KGB spy shares details of his escape to Britain in 1985

Oleg GordievskyA Soviet double spy, who secretly defected to Britain 30 years ago this month, has revealed for the first time the details of his exfiltration by British intelligence in 1985. Oleg Gordievsky was one of the highest Soviet intelligence defectors to the West in the closing stages of the Cold War. He joined the Soviet KGB in 1963, eventually reaching the rank of colonel. But in the 1960s, while serving in the Soviet embassy in Copenhagen, Denmark, Gordievsky began feeling disillusioned about the Soviet system. His doubts were reinforced by the Soviet invasion of Czechoslovakia in 1968. It was soon afterwards that he made the decision to contact British intelligence.

Cautiously, Britain’s Secret Intelligence Service (known as MI6) communicated with Gordievsky, and in 1974 he secretly became an agent-in-place for the United Kingdom. Eight years later, in 1982, Gordievsky was promoted to KGB rezident (chief of station) in London. While there, he frequently made contact with his MI6 handlers, giving them highly coveted information on Soviet nuclear strategy, among other things. He is credited with informing London of Mikhail Gorbachev’s imminent ascendency to the premiership of the Soviet Union, long before he was seen by Western intelligence as a viable candidate to lead the country.

But in May of 1985, Gordievsky was suddenly recalled to Moscow, where he was detained by the KGB. He was promptly taken to a KGB safe house in the outskirts of Moscow and interrogated for five hours, before being temporarily released pending further questioning. Remarkably, however, Gordievsky managed to escape his KGB surveillance and reappear in Britain less than a week later. How did this happen? On Sunday, the former double spy gave a rare rare interview to The Times, in which he revealed for the first time the details of his escape to London. He told The Times’ Ben Macintyre that he was smuggled out of the USSR by MI6 as part of Operation PIMLICO. PIMLICO was an emergency exfiltration operation that had been put in place by MI6 long before Gordievsky requested its activation in May of 1985.

Every Tuesday, shortly after 7:00, a British MI6 officer would take a morning stroll at the Kutuzovsky Prospekt in Moscow. He would pass outside a designated bakery at exactly 7:24 a.m. local time. If he saw Gordievsky standing outside the bakery holding a grocery bag, it meant that the double agent was requesting to be exfiltrated as a matter of urgency. Gordievsky would then have to wait outside the bakery until a second MI6 officer appeared, carrying a bag from the Harrods luxury department store in London. The man would also be carrying a Mars bar (a popular British candy bar) and would bite into it while passing right in front of Gordievsky. That would be a message to him that his request to be exfiltrated had been received.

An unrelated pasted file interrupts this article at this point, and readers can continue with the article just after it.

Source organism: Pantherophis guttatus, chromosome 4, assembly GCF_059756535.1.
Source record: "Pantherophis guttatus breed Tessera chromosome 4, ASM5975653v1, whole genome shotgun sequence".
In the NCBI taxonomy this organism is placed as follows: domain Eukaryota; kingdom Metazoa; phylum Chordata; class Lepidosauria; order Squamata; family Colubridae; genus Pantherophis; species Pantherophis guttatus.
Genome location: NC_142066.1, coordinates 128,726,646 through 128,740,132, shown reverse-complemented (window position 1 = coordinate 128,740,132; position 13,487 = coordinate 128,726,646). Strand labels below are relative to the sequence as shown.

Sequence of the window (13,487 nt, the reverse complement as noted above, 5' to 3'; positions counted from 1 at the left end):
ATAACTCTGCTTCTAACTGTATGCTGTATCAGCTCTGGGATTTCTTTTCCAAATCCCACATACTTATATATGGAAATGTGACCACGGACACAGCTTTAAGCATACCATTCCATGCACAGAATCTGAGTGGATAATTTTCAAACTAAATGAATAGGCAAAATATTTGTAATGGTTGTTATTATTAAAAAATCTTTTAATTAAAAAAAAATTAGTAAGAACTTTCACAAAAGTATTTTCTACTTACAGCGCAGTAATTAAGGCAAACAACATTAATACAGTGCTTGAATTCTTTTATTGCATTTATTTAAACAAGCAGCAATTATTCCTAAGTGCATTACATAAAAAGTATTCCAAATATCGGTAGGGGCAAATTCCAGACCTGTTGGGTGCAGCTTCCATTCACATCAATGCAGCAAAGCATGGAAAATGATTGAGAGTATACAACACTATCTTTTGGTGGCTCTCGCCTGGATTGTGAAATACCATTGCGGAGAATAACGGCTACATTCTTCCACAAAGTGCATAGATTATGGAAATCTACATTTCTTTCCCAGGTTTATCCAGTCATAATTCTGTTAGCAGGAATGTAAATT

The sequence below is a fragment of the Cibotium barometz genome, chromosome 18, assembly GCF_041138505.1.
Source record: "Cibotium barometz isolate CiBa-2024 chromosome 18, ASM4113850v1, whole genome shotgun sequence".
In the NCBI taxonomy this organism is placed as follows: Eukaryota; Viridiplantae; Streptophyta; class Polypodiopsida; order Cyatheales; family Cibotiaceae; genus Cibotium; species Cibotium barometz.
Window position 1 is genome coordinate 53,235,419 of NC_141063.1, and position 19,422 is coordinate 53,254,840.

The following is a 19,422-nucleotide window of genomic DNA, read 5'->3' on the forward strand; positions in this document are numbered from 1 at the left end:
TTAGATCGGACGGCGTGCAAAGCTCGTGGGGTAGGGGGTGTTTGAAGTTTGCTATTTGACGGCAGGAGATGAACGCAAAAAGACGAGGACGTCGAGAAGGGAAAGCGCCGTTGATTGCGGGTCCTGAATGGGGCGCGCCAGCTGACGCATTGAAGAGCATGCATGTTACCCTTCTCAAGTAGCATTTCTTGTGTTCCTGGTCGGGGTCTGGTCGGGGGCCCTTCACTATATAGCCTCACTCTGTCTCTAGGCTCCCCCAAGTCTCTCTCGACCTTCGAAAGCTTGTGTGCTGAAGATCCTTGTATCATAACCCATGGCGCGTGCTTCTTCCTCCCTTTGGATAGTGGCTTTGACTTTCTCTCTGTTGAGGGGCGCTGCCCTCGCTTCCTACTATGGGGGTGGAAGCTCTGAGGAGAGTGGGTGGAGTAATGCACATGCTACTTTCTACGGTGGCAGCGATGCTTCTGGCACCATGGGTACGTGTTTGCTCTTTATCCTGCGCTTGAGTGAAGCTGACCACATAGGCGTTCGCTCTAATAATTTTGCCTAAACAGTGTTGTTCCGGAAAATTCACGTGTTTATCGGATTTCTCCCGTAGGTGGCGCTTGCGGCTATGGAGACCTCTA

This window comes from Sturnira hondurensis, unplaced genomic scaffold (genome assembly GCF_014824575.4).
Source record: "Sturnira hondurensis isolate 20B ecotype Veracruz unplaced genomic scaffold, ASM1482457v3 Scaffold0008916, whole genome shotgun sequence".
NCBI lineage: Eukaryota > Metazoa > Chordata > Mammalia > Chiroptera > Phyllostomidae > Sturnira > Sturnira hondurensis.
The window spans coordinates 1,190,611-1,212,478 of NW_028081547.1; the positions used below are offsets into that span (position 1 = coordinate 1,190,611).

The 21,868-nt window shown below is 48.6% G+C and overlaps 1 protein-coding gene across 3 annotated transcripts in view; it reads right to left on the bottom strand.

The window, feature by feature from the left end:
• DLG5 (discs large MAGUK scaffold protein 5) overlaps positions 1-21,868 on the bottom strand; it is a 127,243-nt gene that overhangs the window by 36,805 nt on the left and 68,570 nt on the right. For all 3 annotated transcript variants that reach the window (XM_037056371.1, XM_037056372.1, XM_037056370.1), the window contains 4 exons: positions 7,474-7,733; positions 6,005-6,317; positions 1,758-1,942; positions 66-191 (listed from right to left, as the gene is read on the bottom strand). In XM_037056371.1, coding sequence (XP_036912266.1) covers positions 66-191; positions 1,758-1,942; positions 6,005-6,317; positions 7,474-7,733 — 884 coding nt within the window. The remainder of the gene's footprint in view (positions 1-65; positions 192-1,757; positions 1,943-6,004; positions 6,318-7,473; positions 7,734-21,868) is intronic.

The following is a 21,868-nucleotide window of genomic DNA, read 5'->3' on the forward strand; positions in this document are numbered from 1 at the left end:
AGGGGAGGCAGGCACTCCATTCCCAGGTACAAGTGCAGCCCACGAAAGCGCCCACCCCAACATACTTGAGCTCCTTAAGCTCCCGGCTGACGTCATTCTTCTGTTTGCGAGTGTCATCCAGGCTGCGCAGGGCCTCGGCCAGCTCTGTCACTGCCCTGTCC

Four days later, Gordievsky used his skills in evading surveillance and shook off (or dry-cleaned, in espionage tradecraft lingo) the KGB officers trailing him. He was then picked up by MI6 officers and smuggled out of the country in the trunk of a British diplomatic car that drove to the Finnish border. Gordievsky told The Times that Soviet customs officers stopped the car at the Finnish border and surrounded it with sniffer dogs. At that moment, a British diplomat’s wife, who was aware that Gordievsky was hiding in the car, came out of the vehicle and proceeded to change her baby’s diaper on the trunk, thus safeguarding Gordievsky’s hiding place and masking his scent with her baby’s used diaper. If it hadn’t been for the diplomat’s wife, Gordievsky told The Times that he might have been caught.

After crossing the Soviet-Finnish border, Gordievsky traveled to Norway and from there he boarded a plane for England. Soviet authorities promptly sentenced him to death, but allowed his wife and children to join him in Britain six years later, after British Prime Minister Margaret Thatcher personally lobbied the Soviet government. Gordievsky’s death penalty still stands in Russia. In 2007, the Queen made Gordievsky a Companion of the Most Distinguished Order of St. Michael and St. George for services rendered to the security of the British state.

Author: Joseph Fitsanakis | Date: 6 July 2015 | Permalink: http://intelnews.org/2015/07/06/01-1729/

Nazi letter to one of history’s greatest double spies found in Tokyo

Richard SorgeA congratulatory letter sent by a senior Nazi official to Richard Sorge, a German who spied for the USSR, and is sometimes credited with helping Moscow win World War II, has been found in Japan. The letter was sent by Joachim von Ribbentrop, a senior German Nazi Party member and Adolf Hitler’s Minister of Foreign Affairs. It is directly addressed to Sorge, who was himself a member of the Nazi Party, but spied for the USSR throughout the 1930s and early 1940s.